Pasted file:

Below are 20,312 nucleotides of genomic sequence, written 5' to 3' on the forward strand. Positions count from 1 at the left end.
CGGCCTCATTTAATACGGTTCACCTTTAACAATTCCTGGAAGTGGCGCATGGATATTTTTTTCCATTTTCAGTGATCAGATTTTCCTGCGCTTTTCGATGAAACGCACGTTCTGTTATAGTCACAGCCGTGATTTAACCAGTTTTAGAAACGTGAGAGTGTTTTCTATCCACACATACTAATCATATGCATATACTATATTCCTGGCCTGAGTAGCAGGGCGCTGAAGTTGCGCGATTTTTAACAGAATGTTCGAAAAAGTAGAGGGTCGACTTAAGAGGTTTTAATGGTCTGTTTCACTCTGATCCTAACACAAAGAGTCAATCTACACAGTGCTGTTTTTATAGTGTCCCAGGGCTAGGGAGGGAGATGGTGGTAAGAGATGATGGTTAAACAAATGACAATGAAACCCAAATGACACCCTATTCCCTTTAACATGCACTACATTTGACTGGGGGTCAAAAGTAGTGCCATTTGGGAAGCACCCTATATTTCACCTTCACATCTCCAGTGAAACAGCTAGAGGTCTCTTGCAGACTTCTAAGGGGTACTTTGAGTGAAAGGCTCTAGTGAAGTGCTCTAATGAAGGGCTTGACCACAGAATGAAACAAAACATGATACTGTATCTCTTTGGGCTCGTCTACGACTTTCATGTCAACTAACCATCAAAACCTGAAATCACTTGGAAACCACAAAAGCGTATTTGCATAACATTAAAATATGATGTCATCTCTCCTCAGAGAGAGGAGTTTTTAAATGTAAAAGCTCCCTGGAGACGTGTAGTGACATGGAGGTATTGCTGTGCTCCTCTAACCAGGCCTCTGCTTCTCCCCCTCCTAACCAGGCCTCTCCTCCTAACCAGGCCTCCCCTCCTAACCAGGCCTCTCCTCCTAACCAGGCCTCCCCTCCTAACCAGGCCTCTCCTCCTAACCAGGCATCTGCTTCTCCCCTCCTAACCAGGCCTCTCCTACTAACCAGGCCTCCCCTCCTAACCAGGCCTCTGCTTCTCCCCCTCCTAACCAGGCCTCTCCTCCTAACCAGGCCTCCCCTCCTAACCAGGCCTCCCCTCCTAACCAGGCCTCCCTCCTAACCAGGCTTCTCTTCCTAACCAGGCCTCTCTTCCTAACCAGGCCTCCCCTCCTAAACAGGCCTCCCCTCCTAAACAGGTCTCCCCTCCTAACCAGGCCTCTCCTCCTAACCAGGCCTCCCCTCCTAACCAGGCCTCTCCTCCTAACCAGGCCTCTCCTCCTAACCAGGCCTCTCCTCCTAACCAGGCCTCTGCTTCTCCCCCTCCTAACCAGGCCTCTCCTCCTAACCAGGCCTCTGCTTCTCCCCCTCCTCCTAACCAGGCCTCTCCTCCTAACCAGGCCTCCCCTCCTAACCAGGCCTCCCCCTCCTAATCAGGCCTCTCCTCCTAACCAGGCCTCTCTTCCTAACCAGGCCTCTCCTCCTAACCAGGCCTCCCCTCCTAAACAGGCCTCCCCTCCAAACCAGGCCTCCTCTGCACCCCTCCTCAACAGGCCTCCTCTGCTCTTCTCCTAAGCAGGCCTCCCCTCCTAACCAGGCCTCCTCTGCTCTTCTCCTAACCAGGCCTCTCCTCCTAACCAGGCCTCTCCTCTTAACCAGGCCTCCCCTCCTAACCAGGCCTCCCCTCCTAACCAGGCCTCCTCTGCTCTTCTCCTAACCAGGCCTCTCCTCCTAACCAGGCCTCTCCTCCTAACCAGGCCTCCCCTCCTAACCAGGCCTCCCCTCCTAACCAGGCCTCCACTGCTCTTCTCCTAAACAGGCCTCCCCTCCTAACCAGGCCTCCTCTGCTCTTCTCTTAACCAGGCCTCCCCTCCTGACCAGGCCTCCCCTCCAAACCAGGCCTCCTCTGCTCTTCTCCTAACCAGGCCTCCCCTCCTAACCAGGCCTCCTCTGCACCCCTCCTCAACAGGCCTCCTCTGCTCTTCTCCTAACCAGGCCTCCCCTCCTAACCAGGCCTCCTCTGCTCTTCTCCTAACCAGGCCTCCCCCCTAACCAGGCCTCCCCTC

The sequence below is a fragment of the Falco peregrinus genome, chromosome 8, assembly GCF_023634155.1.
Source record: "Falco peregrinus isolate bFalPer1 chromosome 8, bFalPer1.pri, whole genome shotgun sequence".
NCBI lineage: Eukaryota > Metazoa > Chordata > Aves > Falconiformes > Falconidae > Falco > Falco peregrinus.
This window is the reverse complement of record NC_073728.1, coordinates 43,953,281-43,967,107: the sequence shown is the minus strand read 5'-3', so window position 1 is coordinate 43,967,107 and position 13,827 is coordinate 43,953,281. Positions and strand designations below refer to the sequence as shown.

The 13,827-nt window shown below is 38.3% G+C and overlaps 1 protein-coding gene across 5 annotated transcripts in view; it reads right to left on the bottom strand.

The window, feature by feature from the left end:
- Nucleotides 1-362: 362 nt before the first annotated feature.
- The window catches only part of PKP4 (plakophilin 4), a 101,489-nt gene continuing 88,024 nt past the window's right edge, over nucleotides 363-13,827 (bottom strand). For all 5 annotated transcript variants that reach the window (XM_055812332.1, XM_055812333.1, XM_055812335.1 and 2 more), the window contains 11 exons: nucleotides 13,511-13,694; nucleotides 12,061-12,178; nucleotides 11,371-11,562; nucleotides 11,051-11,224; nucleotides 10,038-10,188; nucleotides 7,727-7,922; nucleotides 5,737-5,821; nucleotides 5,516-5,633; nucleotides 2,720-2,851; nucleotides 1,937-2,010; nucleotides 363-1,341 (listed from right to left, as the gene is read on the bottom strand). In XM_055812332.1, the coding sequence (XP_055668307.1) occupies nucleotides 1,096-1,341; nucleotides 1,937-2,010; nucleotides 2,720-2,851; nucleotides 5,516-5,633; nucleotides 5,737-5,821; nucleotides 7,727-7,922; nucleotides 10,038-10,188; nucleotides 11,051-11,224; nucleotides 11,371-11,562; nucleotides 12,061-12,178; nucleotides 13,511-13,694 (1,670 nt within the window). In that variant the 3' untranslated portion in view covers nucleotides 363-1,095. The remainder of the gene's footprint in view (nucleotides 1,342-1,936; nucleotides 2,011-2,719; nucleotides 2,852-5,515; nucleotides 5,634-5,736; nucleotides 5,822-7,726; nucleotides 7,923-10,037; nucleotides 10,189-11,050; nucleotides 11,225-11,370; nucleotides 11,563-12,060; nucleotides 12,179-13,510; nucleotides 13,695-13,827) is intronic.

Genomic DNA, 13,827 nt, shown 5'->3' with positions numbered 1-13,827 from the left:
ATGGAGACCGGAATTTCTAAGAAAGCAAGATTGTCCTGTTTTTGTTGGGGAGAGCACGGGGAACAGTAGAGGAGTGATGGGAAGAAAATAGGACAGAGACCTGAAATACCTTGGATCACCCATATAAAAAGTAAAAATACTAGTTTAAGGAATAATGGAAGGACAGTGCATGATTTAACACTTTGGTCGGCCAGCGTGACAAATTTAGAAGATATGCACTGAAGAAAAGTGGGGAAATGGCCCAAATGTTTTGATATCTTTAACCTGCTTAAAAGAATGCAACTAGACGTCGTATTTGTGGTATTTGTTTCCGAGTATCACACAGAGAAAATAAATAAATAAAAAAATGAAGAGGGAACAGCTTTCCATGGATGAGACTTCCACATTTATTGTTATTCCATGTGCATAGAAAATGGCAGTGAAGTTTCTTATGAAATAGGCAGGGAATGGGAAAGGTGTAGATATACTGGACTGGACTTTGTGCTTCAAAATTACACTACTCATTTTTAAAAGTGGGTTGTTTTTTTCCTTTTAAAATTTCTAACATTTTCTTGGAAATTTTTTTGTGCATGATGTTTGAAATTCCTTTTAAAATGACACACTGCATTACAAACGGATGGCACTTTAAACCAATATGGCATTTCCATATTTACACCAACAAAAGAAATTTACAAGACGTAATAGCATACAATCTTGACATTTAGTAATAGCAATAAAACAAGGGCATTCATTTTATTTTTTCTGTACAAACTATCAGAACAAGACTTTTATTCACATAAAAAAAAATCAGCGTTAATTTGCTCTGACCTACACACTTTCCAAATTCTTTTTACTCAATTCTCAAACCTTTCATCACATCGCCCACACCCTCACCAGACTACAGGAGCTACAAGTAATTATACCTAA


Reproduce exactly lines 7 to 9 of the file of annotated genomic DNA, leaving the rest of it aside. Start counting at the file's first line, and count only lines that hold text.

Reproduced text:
The 13,827-nt window shown below is 38.3% G+C and overlaps 1 protein-coding gene across 5 annotated transcripts in view; it reads right to left on the bottom strand.

The window, feature by feature from the left end:
- Nucleotides 1-362: 362 nt before the first annotated feature.